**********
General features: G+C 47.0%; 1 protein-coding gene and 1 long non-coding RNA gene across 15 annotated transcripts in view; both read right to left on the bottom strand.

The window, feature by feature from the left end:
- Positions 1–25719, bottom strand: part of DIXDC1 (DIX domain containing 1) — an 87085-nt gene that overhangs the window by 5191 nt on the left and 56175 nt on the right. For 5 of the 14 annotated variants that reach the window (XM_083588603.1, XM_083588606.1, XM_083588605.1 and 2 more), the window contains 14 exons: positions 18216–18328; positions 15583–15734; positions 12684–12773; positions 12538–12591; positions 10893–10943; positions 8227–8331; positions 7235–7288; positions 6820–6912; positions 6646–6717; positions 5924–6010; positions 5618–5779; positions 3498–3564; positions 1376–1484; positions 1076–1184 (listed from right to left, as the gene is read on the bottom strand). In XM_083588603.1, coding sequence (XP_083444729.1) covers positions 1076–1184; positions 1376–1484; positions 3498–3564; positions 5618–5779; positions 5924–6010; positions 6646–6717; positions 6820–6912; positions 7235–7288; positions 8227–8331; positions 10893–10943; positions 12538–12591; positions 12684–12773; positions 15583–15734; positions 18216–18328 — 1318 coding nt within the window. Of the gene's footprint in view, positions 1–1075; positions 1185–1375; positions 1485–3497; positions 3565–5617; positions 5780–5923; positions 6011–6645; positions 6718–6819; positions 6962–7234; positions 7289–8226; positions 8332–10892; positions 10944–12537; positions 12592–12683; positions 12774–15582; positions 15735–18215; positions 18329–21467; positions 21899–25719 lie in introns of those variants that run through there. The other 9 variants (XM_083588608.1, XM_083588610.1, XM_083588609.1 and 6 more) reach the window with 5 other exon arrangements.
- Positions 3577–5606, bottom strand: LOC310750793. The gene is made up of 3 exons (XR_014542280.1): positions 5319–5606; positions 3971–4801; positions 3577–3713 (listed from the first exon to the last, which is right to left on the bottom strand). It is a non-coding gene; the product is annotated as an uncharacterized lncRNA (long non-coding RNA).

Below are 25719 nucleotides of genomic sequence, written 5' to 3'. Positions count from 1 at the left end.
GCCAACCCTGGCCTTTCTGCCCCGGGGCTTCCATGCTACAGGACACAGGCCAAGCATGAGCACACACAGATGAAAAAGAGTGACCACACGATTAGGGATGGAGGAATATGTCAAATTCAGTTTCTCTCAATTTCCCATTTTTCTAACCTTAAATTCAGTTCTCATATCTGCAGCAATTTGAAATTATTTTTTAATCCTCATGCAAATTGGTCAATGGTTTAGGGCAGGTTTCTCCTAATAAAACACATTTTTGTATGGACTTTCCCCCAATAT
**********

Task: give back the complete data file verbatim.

General features: G+C 47.0%; 1 protein-coding gene and 1 long non-coding RNA gene across 15 annotated transcripts in view; both read right to left on the bottom strand.

The window, feature by feature from the left end:
- Positions 1–25719, bottom strand: part of DIXDC1 (DIX domain containing 1) — an 87085-nt gene that overhangs the window by 5191 nt on the left and 56175 nt on the right. For 5 of the 14 annotated variants that reach the window (XM_083588603.1, XM_083588606.1, XM_083588605.1 and 2 more), the window contains 14 exons: positions 18216–18328; positions 15583–15734; positions 12684–12773; positions 12538–12591; positions 10893–10943; positions 8227–8331; positions 7235–7288; positions 6820–6912; positions 6646–6717; positions 5924–6010; positions 5618–5779; positions 3498–3564; positions 1376–1484; positions 1076–1184 (listed from right to left, as the gene is read on the bottom strand). In XM_083588603.1, coding sequence (XP_083444729.1) covers positions 1076–1184; positions 1376–1484; positions 3498–3564; positions 5618–5779; positions 5924–6010; positions 6646–6717; positions 6820–6912; positions 7235–7288; positions 8227–8331; positions 10893–10943; positions 12538–12591; positions 12684–12773; positions 15583–15734; positions 18216–18328 — 1318 coding nt within the window. Of the gene's footprint in view, positions 1–1075; positions 1185–1375; positions 1485–3497; positions 3565–5617; positions 5780–5923; positions 6011–6645; positions 6718–6819; positions 6962–7234; positions 7289–8226; positions 8332–10892; positions 10944–12537; positions 12592–12683; positions 12774–15582; positions 15735–18215; positions 18329–21467; positions 21899–25719 lie in introns of those variants that run through there. The other 9 variants (XM_083588608.1, XM_083588610.1, XM_083588609.1 and 6 more) reach the window with 5 other exon arrangements.
- Positions 3577–5606, bottom strand: LOC310750793. The gene is made up of 3 exons (XR_014542280.1): positions 5319–5606; positions 3971–4801; positions 3577–3713 (listed from the first exon to the last, which is right to left on the bottom strand). It is a non-coding gene; the product is annotated as an uncharacterized lncRNA (long non-coding RNA).

Below are 25719 nucleotides of genomic sequence, written 5' to 3'. Positions count from 1 at the left end.
GCCAACCCTGGCCTTTCTGCCCCGGGGCTTCCATGCTACAGGACACAGGCCAAGCATGAGCACACACAGATGAAAAAGAGTGACCACACGATTAGGGATGGAGGAATATGTCAAATTCAGTTTCTCTCAATTTCCCATTTTTCTAACCTTAAATTCAGTTCTCATATCTGCAGCAATTTGAAATTATTTTTTAATCCTCATGCAAATTGGTCAATGGTTTAGGGCAGGTTTCTCCTAATAAAACACATTTTTGTATGGACTTTCCCCCAATAT